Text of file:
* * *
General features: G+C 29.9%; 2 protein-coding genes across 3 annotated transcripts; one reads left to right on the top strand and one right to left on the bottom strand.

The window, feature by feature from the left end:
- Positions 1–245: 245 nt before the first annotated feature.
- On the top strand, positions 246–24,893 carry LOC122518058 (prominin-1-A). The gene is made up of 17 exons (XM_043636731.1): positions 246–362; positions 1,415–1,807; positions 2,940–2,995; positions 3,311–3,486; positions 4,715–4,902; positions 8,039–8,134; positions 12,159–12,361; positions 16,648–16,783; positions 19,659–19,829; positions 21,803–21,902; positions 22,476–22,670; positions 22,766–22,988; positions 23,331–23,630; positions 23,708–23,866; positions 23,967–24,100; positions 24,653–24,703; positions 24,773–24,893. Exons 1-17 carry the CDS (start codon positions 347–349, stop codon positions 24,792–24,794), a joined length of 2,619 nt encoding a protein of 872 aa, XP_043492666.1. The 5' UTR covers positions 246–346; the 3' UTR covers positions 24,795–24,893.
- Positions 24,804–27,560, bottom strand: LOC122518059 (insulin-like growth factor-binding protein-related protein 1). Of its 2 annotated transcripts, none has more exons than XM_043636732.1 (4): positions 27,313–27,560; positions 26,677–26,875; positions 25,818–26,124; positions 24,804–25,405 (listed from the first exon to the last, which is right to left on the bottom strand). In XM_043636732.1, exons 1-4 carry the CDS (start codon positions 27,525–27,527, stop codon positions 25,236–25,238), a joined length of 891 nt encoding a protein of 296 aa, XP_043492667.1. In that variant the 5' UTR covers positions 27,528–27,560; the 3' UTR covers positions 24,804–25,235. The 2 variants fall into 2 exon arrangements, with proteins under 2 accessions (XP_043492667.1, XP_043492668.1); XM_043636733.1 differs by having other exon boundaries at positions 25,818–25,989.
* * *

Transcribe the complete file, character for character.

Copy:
General features: G+C 29.9%; 2 protein-coding genes across 3 annotated transcripts; one reads left to right on the top strand and one right to left on the bottom strand.

The window, feature by feature from the left end:
- Positions 1–245: 245 nt before the first annotated feature.
- On the top strand, positions 246–24,893 carry LOC122518058 (prominin-1-A). The gene is made up of 17 exons (XM_043636731.1): positions 246–362; positions 1,415–1,807; positions 2,940–2,995; positions 3,311–3,486; positions 4,715–4,902; positions 8,039–8,134; positions 12,159–12,361; positions 16,648–16,783; positions 19,659–19,829; positions 21,803–21,902; positions 22,476–22,670; positions 22,766–22,988; positions 23,331–23,630; positions 23,708–23,866; positions 23,967–24,100; positions 24,653–24,703; positions 24,773–24,893. Exons 1-17 carry the CDS (start codon positions 347–349, stop codon positions 24,792–24,794), a joined length of 2,619 nt encoding a protein of 872 aa, XP_043492666.1. The 5' UTR covers positions 246–346; the 3' UTR covers positions 24,795–24,893.
- Positions 24,804–27,560, bottom strand: LOC122518059 (insulin-like growth factor-binding protein-related protein 1). Of its 2 annotated transcripts, none has more exons than XM_043636732.1 (4): positions 27,313–27,560; positions 26,677–26,875; positions 25,818–26,124; positions 24,804–25,405 (listed from the first exon to the last, which is right to left on the bottom strand). In XM_043636732.1, exons 1-4 carry the CDS (start codon positions 27,525–27,527, stop codon positions 25,236–25,238), a joined length of 891 nt encoding a protein of 296 aa, XP_043492667.1. In that variant the 5' UTR covers positions 27,528–27,560; the 3' UTR covers positions 24,804–25,235. The 2 variants fall into 2 exon arrangements, with proteins under 2 accessions (XP_043492667.1, XP_043492668.1); XM_043636733.1 differs by having other exon boundaries at positions 25,818–25,989.